While the 9mm Parabellum–a.k.a. 9mm Luger, 9×19, 9mm NATO–is used by more armies, police forces and civilian shooters around the world than any handgun cartridge in history, it generates strong opinions among shooters. Some go so far as to claim its present popularity (it has, by the way, lasted 104 years) is but a passing fancy and shooters will come to their senses any day now and embrace larger caliber pistol cartridges.
Its rich history begins with Georg Luger, an Austrian engineer employed by Ludwig Loewe & Co. of Berlin–later known as Deutsche Waffen und Munitionfabriken or DWM–who was responsible for radically redesigning Hugo Borchardt’s cumbersome semiauto pistol into what became the Pistole Parabellum. A new cartridge was also developed for it, the 7.65mm Parabellum, a rimless, bottlenecked case 23mm long that was topped with a 93-grain full-metal-jacketed bullet that was propelled to 1,220 fps.
The pistol was adopted by Switzerland in 1900, and while the German army expressed interest, officials were concerned about the possible poor stopping power of the 7.65mm round. In 1902, DWM’s engineers blew out neck of the cartridge case, shortened the length to 19mm, loaded it with a 9mm 124-grain FMJ, truncated-cone bullet traveling at approximately 1,150 fps and named it the 9mm Parabellum. Shortly after that, 9mm versions of the Pistole Parabellum were adopted by the German army and navy.
After the Great War, several new 9mm Parabellum pistols were developed, the most prominent being the FN Mle. 1935 (Belgium), Lathi L-35 (Finland), Radom VIS vz. 35 (Poland) and the Walther P38 (Germany). Of these and others, it was the FN Mle. 1935–better known as the Browning Hi Power–that probably had the biggest influence on the popularity of the 9mm cartridge. The Hi Power introduced the high-capacity magazine, and the gun eventually became the most widely used military/police pistol outside of the Soviet bloc.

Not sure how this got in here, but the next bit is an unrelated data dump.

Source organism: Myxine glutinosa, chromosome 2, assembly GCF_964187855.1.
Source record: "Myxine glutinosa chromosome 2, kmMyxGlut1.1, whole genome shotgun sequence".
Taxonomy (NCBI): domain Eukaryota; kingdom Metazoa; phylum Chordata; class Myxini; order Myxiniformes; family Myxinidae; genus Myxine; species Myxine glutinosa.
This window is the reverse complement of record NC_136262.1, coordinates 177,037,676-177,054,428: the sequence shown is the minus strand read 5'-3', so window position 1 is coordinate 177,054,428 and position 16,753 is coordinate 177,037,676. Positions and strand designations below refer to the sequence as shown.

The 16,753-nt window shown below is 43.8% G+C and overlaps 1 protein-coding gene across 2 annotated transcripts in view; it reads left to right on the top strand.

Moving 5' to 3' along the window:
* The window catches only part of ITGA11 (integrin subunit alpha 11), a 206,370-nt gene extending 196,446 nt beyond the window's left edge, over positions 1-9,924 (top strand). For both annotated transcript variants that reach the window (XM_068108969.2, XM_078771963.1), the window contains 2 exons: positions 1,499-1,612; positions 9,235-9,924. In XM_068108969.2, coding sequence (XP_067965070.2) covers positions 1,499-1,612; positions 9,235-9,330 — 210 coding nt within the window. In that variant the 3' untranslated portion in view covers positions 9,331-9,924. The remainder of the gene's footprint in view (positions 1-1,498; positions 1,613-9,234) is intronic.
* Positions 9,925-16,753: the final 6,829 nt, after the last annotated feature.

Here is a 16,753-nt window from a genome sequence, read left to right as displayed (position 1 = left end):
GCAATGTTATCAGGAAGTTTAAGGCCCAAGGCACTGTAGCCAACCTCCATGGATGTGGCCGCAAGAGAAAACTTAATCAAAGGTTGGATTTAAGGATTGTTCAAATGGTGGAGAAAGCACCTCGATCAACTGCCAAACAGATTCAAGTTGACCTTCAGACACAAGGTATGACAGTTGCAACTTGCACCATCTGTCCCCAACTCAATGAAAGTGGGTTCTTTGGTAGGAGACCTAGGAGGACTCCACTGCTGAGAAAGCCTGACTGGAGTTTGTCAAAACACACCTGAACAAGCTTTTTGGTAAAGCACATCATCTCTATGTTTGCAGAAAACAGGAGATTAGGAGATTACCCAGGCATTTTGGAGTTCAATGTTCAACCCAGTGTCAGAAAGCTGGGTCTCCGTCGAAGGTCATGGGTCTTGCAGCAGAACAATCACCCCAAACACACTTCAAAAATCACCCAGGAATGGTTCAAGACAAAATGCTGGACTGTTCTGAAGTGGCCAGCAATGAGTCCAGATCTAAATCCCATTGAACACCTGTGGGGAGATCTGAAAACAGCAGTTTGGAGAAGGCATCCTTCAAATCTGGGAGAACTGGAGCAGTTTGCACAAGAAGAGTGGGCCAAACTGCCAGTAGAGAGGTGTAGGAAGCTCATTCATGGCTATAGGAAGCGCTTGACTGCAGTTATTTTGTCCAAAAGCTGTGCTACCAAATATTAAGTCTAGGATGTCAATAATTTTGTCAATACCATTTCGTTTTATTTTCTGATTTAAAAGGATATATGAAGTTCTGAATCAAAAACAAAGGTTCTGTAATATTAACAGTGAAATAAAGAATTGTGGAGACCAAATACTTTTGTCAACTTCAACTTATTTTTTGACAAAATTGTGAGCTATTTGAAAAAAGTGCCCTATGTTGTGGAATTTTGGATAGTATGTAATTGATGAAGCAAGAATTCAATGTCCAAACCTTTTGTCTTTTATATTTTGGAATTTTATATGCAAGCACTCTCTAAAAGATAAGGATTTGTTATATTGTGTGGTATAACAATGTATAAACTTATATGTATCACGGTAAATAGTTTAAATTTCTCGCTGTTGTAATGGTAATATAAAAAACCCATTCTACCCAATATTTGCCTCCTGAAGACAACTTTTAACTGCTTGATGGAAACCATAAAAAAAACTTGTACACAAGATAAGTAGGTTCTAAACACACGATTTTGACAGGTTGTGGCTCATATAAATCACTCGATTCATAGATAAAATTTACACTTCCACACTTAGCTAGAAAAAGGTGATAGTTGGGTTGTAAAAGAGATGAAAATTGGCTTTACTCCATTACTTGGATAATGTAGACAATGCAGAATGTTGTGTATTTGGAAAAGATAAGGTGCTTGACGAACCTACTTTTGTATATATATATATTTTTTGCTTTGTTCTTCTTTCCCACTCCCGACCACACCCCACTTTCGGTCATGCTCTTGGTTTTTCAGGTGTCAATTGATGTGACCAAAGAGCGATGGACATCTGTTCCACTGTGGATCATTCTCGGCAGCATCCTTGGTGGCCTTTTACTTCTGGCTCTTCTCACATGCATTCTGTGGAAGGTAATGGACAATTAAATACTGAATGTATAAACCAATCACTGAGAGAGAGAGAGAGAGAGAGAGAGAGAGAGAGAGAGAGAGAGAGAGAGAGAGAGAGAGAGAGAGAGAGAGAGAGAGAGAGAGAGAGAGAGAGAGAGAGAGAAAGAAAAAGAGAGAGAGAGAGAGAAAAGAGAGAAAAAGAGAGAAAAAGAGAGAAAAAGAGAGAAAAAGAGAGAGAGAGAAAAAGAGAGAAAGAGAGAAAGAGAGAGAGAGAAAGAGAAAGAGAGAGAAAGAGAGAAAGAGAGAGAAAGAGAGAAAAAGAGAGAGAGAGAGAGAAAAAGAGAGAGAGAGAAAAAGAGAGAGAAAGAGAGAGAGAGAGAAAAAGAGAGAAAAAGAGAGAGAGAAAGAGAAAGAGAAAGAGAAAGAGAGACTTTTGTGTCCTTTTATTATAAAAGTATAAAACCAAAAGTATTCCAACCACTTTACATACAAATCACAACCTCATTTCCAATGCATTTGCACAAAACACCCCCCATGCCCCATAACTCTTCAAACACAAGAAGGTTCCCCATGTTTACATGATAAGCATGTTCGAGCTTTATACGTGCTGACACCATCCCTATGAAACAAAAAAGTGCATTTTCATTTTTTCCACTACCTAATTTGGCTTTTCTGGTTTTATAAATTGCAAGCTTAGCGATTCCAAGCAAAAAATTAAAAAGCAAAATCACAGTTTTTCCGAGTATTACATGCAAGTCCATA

1955 saw the introduction of the first U.S.-made 9mm Parabellum pistol, the S&W Model 39, and beginning in the 1970s a plethora of new 9mm pistols were introduced that combined the DA/SA trigger mechanism of the Smith & Wesson with the Hi Power’s high-capacity magazine to produce a genre of handguns that became known as the “Wondernines.”
While many traditionalists scoffed at the very concept of the Wondernine, the breed was immediately popular and soon became the choice of police agencies and armies around the world. NATO settled on the 9mm Parabellum as its issue pistol cartridge, and even the U.S. Army finally replaced .45 ACP 1911A1 pistol with the 9mm M9 Beretta. Then, in the late 1980s, Glock brought out the Glock 17, a high-capacity 9mm pistol with a polymer frame, and today nearly every major handgun maker has something similar in its stable.
But yet, despite this widespread popularity, the 9mm cartridge has its fair share of detractors. Critics generally call out the round for two things: lack of stopping power and lack of accuracy.
Perhaps at one time the “bigger bullets are better bullets” advocates had a point, but only to a degree. Ever since the less-than-positive interaction with the Moros of the Philippine islands, an influential clique in the U.S. Army has insisted that it was folly to go in harm’s way armed with any handgun whose caliber did not start with a “4,” and it is generally held that, when restricted to FMJ bullets, larger pistol cartridges are more effective than smaller ones.
While partisans of the .45 ACP claim it has a proven track record as a close-range fight stopper, the 7.62mm and 9mm cartridges used by other armies have their advantages, namely better penetration and superior long-range performance. While we have all heard it claimed that the .45 will knock ‘em flat even it hits ‘em in their little finger, a number of studies have shown that, when using full-metal-jacket bullets, the performance of the .45 ACP and 9mm Parabellum are quite similar.
According to the now-famous Strasbourg Tests, the Average Incapacitation Time of animals shot with .45 ACP hardball was 13.84 seconds while that of 9mm FMJ was 14.40 seconds. Further, Marshall and Sanow’s study of one-shot stops in actual police shootings gives 9mm FMJ a higher rating (70 percent) than .45 ACP hardball (62 percent).
For all practical purposes, the accusation that the 9mm Parabellum lacks stopping power has been rendered largely moot by the development of high-performance ammunition. Beginning in the early 1970s, American ammunition makers developed jacketed hollowpoint bullets for the 9mm Parabellum, many of which are now offered in +P and +P+ loadings. These have been constantly improved to the point where they now provide both reliable penetration and expansion.